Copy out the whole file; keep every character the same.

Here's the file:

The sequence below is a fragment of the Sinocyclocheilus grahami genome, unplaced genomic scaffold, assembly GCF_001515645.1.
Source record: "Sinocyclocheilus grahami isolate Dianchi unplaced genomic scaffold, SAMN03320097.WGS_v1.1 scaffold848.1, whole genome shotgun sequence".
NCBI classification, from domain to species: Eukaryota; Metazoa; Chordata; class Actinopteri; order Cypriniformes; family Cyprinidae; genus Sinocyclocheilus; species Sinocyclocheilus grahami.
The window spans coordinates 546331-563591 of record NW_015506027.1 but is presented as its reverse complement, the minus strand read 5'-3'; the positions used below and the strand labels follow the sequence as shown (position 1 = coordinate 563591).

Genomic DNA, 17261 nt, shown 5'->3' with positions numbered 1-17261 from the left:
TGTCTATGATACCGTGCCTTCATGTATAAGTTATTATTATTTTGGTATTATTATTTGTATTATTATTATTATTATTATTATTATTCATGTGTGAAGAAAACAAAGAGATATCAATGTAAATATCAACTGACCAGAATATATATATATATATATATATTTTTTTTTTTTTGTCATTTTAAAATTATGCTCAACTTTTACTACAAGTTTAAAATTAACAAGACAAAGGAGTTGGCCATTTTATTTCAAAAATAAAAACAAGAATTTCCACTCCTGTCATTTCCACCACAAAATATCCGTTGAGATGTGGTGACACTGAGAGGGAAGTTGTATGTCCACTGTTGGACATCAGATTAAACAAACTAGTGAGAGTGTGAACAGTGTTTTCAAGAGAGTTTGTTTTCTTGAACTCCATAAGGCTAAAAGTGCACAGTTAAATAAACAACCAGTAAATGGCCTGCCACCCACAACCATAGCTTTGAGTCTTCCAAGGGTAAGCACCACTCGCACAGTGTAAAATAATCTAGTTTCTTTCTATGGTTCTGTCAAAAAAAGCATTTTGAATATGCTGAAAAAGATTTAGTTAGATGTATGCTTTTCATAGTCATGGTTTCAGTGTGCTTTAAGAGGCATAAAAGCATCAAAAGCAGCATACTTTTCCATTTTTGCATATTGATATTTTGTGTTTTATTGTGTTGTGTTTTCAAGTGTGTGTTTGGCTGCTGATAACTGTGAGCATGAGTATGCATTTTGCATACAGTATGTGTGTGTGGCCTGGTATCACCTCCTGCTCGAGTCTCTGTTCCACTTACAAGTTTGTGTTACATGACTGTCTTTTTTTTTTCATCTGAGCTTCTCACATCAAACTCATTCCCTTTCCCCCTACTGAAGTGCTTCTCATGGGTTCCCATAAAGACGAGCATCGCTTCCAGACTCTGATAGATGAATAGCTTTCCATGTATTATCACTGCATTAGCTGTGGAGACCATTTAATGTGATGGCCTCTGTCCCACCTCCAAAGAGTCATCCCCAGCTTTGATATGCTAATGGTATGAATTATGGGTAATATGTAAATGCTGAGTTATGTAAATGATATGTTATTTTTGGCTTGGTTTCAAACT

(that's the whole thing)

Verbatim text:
The sequence below is a fragment of the Sinocyclocheilus grahami genome, unplaced genomic scaffold, assembly GCF_001515645.1.
Source record: "Sinocyclocheilus grahami isolate Dianchi unplaced genomic scaffold, SAMN03320097.WGS_v1.1 scaffold848.1, whole genome shotgun sequence".
NCBI classification, from domain to species: Eukaryota; Metazoa; Chordata; class Actinopteri; order Cypriniformes; family Cyprinidae; genus Sinocyclocheilus; species Sinocyclocheilus grahami.
The window spans coordinates 546331-563591 of record NW_015506027.1 but is presented as its reverse complement, the minus strand read 5'-3'; the positions used below and the strand labels follow the sequence as shown (position 1 = coordinate 563591).

Genomic DNA, 17261 nt, shown 5'->3' with positions numbered 1-17261 from the left:
TGTCTATGATACCGTGCCTTCATGTATAAGTTATTATTATTTTGGTATTATTATTTGTATTATTATTATTATTATTATTATTATTCATGTGTGAAGAAAACAAAGAGATATCAATGTAAATATCAACTGACCAGAATATATATATATATATATATATTTTTTTTTTTTTGTCATTTTAAAATTATGCTCAACTTTTACTACAAGTTTAAAATTAACAAGACAAAGGAGTTGGCCATTTTATTTCAAAAATAAAAACAAGAATTTCCACTCCTGTCATTTCCACCACAAAATATCCGTTGAGATGTGGTGACACTGAGAGGGAAGTTGTATGTCCACTGTTGGACATCAGATTAAACAAACTAGTGAGAGTGTGAACAGTGTTTTCAAGAGAGTTTGTTTTCTTGAACTCCATAAGGCTAAAAGTGCACAGTTAAATAAACAACCAGTAAATGGCCTGCCACCCACAACCATAGCTTTGAGTCTTCCAAGGGTAAGCACCACTCGCACAGTGTAAAATAATCTAGTTTCTTTCTATGGTTCTGTCAAAAAAAGCATTTTGAATATGCTGAAAAAGATTTAGTTAGATGTATGCTTTTCATAGTCATGGTTTCAGTGTGCTTTAAGAGGCATAAAAGCATCAAAAGCAGCATACTTTTCCATTTTTGCATATTGATATTTTGTGTTTTATTGTGTTGTGTTTTCAAGTGTGTGTTTGGCTGCTGATAACTGTGAGCATGAGTATGCATTTTGCATACAGTATGTGTGTGTGGCCTGGTATCACCTCCTGCTCGAGTCTCTGTTCCACTTACAAGTTTGTGTTACATGACTGTCTTTTTTTTTTCATCTGAGCTTCTCACATCAAACTCATTCCCTTTCCCCCTACTGAAGTGCTTCTCATGGGTTCCCATAAAGACGAGCATCGCTTCCAGACTCTGATAGATGAATAGCTTTCCATGTATTATCACTGCATTAGCTGTGGAGACCATTTAATGTGATGGCCTCTGTCCCACCTCCAAAGAGTCATCCCCAGCTTTGATATGCTAATGGTATGAATTATGGGTAATATGTAAATGCTGAGTTATGTAAATGATATGTTATTTTTGGCTTGGTTTCAAACT